hmm… I’m not saying you’re wrong, though “all” is a bit of a tall order, but it’d be good to have some better facts than just your opinions on this… Obviously America’s going to look more prominent, as it’s the largest industrialised western country. Hence, more inventions than France, the UK, Sweden, whatever… that makes sense. But per head of population? Not convinced.

    The jet engine, the computer… British originally, to name but two. As i say, i’m not claiming you’re wrong, but it would be interesting to look into it.

    Also, it’s debatable how much the US’s commercial success (and hence worldwide visibility in terms of technological innovation) has been due to it’s relative liberalism versus Euro economies, & how much due to having a vast open market available to any entrepreneur, along with cheap natural resources & land.

  • Kodiak

    AFTER THE IRAQGATE, A SECOND IRANGATE?

    [ADMIN NOTE 1: Long unintelligible diatribe deleted.]
    [ADMIN NOTE 2: Feel free to make reasoned arguments but long screeds of unsupported propaganda will be summarily deleted. Crap on someone else’s blog. Have a nice day]

    Please tell me if the Irakgate is worse or better than the Irangate or the Watergate.

  • Kodiak

    Perry,

    1/ “(…) clearly hostility to the USA was not going to vanish if they did not topple Saddam”

    Right. But neither was it to increase if they performed full UN inspections.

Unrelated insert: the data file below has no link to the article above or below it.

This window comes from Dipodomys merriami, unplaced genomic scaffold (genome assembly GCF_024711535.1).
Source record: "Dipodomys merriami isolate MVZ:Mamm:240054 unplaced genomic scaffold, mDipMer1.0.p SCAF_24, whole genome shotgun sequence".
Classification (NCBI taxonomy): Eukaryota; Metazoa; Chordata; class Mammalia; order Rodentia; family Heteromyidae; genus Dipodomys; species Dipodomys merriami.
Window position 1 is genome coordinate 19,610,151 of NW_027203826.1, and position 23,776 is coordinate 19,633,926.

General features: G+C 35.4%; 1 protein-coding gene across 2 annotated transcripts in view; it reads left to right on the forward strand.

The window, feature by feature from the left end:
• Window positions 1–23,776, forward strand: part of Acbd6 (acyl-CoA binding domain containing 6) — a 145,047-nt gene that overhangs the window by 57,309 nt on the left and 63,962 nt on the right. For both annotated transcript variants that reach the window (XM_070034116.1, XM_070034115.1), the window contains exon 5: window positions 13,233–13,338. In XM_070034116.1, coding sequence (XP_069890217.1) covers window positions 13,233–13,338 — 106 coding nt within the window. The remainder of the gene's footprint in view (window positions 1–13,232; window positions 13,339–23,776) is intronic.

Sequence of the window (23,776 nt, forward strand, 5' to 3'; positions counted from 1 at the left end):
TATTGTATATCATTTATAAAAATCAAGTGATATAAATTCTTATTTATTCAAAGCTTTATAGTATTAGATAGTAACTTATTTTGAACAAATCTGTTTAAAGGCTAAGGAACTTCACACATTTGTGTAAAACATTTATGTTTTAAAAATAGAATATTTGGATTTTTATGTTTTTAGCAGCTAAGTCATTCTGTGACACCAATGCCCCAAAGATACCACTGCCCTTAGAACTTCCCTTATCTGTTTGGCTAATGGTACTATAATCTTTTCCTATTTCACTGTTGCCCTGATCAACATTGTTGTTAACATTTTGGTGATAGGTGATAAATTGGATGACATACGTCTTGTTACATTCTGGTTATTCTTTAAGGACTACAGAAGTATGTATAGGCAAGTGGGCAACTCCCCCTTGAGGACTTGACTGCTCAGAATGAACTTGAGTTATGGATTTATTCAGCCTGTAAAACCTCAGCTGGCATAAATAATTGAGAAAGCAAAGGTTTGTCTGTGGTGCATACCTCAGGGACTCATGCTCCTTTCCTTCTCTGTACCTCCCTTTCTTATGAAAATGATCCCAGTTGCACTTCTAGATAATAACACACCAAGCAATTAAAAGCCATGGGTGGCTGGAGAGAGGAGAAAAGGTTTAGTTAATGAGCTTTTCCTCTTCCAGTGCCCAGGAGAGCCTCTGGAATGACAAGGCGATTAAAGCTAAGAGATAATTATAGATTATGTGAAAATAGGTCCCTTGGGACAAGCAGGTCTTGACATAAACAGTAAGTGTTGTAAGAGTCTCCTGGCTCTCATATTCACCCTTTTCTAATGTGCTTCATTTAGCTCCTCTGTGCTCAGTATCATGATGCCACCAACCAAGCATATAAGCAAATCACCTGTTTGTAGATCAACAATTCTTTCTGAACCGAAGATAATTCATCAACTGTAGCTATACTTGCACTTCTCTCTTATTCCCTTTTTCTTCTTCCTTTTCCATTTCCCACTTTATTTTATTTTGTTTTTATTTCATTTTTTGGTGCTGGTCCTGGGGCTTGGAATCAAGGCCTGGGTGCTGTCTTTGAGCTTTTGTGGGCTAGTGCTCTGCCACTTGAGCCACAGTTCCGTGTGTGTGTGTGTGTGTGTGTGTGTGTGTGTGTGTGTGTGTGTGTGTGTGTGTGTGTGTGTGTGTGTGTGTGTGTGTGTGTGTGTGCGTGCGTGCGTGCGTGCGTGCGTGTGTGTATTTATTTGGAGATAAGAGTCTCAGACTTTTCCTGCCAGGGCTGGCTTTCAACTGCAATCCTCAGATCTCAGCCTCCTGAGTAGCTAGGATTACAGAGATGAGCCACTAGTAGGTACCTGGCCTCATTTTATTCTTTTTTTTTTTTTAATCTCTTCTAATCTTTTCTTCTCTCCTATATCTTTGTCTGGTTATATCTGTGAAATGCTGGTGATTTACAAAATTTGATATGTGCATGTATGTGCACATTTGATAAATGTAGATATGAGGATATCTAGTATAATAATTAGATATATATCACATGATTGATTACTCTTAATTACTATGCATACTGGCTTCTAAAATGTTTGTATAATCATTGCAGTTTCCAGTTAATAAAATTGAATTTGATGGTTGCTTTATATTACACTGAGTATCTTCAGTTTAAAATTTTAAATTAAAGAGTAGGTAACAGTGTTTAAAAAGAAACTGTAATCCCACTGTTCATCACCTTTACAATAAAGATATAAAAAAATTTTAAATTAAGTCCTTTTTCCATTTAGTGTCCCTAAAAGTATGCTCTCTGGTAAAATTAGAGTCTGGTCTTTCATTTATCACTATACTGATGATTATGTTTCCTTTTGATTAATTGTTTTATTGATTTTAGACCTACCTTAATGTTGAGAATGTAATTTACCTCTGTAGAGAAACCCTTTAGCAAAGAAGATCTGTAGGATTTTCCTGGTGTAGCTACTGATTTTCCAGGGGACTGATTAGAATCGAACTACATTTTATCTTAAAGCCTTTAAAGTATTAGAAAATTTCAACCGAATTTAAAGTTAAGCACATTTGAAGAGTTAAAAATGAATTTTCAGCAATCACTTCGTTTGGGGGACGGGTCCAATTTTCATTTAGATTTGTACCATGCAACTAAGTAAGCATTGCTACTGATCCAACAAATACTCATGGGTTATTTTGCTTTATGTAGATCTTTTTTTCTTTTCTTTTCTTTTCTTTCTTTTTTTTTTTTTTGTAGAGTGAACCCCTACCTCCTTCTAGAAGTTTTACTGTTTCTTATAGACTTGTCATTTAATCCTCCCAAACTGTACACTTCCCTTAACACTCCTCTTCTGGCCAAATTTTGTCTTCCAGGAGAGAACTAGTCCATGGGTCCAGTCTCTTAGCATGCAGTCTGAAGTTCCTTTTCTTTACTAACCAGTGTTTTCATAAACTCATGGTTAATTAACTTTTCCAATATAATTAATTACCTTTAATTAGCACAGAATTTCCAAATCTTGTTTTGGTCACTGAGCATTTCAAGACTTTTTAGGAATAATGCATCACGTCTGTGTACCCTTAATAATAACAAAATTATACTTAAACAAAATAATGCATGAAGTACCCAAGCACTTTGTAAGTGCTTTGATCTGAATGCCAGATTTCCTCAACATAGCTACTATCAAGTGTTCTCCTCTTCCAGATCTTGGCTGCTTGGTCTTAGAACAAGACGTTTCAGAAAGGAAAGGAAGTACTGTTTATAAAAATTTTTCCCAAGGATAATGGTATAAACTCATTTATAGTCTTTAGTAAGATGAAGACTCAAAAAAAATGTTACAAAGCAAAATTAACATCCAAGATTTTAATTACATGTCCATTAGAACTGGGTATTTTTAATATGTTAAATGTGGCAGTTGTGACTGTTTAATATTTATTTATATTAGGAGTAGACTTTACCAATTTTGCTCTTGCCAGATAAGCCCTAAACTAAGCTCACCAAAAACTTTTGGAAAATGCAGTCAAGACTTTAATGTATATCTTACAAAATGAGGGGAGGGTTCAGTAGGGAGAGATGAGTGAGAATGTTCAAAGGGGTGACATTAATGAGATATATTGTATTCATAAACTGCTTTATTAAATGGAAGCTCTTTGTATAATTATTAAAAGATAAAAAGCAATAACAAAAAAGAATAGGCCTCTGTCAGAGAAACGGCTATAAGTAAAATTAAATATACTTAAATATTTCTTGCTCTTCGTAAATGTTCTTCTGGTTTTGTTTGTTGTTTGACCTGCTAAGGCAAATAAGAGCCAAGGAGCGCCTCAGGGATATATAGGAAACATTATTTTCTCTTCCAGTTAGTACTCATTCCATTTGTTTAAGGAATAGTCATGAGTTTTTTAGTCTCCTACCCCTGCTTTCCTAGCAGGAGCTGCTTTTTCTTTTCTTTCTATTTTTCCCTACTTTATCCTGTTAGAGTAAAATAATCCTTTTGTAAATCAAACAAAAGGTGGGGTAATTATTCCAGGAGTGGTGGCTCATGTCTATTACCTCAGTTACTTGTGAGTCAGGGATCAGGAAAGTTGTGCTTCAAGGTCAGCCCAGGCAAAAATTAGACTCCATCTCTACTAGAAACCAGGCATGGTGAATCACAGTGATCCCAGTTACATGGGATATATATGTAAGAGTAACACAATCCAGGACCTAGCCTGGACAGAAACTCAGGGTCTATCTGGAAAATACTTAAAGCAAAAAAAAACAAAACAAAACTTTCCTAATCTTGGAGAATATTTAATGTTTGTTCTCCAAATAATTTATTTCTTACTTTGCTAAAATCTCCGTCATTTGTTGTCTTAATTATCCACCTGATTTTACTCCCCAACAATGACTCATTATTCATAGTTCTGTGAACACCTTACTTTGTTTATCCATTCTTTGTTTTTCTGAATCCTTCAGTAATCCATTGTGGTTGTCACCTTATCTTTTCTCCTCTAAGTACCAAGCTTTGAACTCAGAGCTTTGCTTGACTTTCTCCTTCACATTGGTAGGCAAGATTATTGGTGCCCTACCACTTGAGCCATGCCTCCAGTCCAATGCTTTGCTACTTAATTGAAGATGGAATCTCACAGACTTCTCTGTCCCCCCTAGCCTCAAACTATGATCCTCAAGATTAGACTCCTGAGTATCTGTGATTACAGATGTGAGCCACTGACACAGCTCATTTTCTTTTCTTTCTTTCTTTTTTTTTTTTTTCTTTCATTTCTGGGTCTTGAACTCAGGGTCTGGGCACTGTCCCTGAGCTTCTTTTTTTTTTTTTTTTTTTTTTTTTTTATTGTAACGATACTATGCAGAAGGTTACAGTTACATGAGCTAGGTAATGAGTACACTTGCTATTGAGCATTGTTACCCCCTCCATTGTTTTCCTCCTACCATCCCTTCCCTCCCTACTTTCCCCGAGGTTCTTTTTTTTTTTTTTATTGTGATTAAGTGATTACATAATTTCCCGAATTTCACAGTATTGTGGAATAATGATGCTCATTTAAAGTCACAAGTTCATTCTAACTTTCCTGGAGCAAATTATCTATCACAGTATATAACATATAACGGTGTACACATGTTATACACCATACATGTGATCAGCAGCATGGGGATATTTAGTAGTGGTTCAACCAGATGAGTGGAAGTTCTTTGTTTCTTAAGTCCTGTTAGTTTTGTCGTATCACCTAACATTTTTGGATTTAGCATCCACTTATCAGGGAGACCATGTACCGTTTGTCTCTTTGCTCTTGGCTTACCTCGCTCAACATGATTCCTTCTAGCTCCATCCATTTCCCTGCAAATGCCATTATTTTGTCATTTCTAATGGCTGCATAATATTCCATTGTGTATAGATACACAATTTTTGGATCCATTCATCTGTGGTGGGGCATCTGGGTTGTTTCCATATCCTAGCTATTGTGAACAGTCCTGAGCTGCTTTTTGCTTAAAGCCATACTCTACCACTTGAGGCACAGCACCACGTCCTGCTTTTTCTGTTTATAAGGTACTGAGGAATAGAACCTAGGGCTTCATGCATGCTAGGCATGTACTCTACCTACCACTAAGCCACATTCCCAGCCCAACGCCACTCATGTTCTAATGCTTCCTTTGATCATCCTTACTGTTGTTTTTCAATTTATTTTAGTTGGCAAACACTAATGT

******

    2/ “Yes, it would indeed be fair to say your views are complete realpolitik and are indeed a ‘moral free zone’.”

    Sorry for looking devilish. I don’t see any other valid option on the long-run.
    Also please drop the stance about sacrifying the Iraqi people >>> your country happily supported Saddam’s slaughtering millions during the Franco-German war that broke out in the Gulf in the 80s.

    ******

    3/ “Saddam Hussain’s Ba’athist Iraq was not a normal nation”

    That’s absolutely right. And all the nations like France, the UK, Germany, the US, Russia, & even China did not have a normal behaviour in relation with Saddam from the late 70s up to today.
    Everybody’s guilty.

    ******

    4/ “As you are a utilitarian and do not resort to moral analysis (…)”

    I don’t know if I am an utilitarian or anything else.

    But see 3/ & stop this patronising stance.

    ******

    5/ About Pol Pot etc & my profound collectivism or my utilatarian monomany & the rest:

    Sorry, I’m not heared by a Stalinian court that can’t help expectorating loads of inflated adjectives to smartly vindicate a definite punishment on the devil that I am etc.

    If you mean: “I disagree”, well tell it.
    If you want me to grasp why you disagree, please just be succinct.

    Thank you.

  • Kodiak

    Poor lonely Admin,

    Your irrelevance is 2nd to none.

  • David Mercer

    Oh A_t, that’s rich:

    Also, it’s debatable how much the US’s commercial success (and hence worldwide visibility in terms of technological innovation) has been due to it’s relative liberalism versus Euro economies, & how much due to having a vast open market available to any entrepreneur, along with cheap natural resources & land.

    I”d argue that it’s of course some of all of them. The only one’s that are geography specific I believe to be least relevant, especially now, in a post industrial world.

    My point is that nearly all nations would like to be as prosperous as the US, but very few of them are willing to pay the price in individual responsibility, openness and lack of social control required for it.

    Yes, our ‘sheep’ are perhaps more anesthetized than most by TV, Hollywood, cheap beer and such, but the rest who actually want to DO something are correspondingly more free and able to.